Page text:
Our Real Estate Blog

Mortgage Rates (12/2/2008)

December 3rd, 2008 12:07 PM by Lehel Szucs

Tuesday's bond market has opened in negative territory following a rebound in stock prices. The stock markets are bouncing off yesterday's beating with the Dow up 250 points and the Nasdaq up 47 points. The bond market is currently down 8/32, which will likely push this morning's mortgage rates higher by approximately .125 of a discount point.

There is no relevant economic news scheduled for release today. It is the only day of the week that we will not get some type of relevant data. The next report that we need to be concerned with comes tomorrow morning with the release of the revised 3rd Quarter Productivity report. This index is expected to show a downward revision from the preliminary reading of worker productivity. Higher levels of productivity are thought to allow the economy to expand without inflationary pressures rising. This is good news for the bond market because economic growth itself isn't necessarily bad for the bond market. It is the cond itions around economic growth, such as inflation that hurt bond prices and mortgage rates. Current forecasts are calling for an annual rate of 0.9%, down from the previous estimate of 1.1%.

The Fed Beige Book will be posted tomorrow afternoon. This report, which is named after the color of its cover, details economic conditions by region. It is relied on heavily during the FOMC meetings when determining monetary policy, so it results can influence bond trading and mortgage rates if it shows any significant surprises.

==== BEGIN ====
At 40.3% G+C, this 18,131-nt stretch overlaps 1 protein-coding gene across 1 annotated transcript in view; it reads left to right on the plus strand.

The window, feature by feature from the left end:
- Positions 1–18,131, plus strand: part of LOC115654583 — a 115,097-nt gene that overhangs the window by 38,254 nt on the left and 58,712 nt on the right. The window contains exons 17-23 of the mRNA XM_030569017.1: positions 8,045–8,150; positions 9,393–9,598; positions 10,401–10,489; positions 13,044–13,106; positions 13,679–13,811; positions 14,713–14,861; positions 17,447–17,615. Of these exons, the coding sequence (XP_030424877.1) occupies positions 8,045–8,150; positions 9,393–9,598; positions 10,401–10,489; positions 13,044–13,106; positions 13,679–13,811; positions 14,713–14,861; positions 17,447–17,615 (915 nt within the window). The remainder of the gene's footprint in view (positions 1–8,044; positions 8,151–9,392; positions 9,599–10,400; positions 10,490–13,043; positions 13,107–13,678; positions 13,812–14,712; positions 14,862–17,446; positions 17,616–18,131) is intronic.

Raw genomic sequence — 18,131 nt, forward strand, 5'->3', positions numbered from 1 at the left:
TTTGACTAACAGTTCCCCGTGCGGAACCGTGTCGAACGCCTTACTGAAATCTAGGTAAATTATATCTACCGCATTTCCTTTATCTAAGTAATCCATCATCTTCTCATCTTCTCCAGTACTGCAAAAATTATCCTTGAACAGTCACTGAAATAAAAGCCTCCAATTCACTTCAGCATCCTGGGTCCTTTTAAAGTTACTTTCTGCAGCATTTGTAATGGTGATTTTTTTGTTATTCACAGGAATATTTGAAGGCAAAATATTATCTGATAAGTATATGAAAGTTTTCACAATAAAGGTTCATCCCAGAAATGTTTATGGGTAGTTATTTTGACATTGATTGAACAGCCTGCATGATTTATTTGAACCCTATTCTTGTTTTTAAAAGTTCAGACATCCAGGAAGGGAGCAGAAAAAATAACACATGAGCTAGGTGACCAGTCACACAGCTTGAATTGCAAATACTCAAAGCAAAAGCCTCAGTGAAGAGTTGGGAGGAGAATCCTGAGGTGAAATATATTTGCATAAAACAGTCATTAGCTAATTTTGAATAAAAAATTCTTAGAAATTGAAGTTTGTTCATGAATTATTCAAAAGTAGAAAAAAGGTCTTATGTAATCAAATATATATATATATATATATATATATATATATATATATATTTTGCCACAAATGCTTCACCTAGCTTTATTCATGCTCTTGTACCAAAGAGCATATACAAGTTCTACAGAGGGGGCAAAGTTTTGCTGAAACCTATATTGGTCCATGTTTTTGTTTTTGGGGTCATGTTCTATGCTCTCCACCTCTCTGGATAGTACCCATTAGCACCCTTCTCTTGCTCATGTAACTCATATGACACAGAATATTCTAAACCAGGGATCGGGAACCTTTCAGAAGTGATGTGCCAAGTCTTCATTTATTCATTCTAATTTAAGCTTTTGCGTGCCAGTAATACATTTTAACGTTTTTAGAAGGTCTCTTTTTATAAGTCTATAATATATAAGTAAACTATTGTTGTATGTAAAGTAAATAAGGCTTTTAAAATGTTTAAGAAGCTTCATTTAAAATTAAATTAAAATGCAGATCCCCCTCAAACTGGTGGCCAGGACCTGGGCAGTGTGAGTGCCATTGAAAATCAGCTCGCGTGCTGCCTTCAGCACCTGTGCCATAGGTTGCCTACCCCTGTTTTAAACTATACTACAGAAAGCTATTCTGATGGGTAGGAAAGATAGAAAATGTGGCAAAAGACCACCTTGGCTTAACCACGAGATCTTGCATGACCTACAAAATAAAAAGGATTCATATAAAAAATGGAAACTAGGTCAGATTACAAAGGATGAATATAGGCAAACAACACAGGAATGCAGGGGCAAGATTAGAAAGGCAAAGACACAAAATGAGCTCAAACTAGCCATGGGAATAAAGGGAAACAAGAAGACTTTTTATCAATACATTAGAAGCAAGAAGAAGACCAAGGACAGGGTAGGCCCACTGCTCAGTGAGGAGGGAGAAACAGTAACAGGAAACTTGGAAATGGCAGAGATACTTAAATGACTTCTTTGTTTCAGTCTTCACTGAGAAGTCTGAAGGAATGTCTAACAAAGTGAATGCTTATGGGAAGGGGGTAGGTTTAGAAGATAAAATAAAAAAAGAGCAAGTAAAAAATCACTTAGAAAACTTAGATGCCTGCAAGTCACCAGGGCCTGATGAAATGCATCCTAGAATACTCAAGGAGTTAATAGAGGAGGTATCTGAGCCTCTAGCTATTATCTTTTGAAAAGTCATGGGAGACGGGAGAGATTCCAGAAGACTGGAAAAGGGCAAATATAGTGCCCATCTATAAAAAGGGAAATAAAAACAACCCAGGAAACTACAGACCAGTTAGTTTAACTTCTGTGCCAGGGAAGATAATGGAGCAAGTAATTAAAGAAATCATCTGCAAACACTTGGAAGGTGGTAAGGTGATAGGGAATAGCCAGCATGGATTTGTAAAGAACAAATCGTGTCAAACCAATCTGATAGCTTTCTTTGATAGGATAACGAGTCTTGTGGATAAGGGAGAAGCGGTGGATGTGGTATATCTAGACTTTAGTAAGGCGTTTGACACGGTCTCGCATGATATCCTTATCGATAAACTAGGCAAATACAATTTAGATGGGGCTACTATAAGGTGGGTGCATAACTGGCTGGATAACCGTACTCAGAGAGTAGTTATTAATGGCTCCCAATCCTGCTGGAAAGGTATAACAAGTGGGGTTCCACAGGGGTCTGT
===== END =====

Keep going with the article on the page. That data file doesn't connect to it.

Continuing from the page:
The recent bond rally has driven bond prices higher and mortgage rates lower, however, I am concerned that we may see an increase in rates before they fall much further. The rally creates a situation where bond traders may sell holdings to capture profits from it. If there is a concern in the market whether bonds can improve much more, that move may happen sooner than later and can lead to a spike in mortgage rates. Therefore, I strong ly recommend that you maintain contact with your mortgage professional if still floating an interest rate because rate usually move higher much quicker than they improve.

If I were considering financing/refinancing a home, I would.... Lock if my closing was taking place within 7 days... Lock if my closing was taking place between 8 and 20 days... Lock if my closing was taking place between 21 and 60 days... Float if my closing was taking place over 60 days from now... This is only my opinion of what I would do if I were financing a home. It is only an opinion and cannot be guaranteed to be in the best interest of all/any other borrowers.

©Mortgage Commentary 2008

Posted in:General
Posted by Lehel Szucs on December 3rd, 2008 12:07 PM



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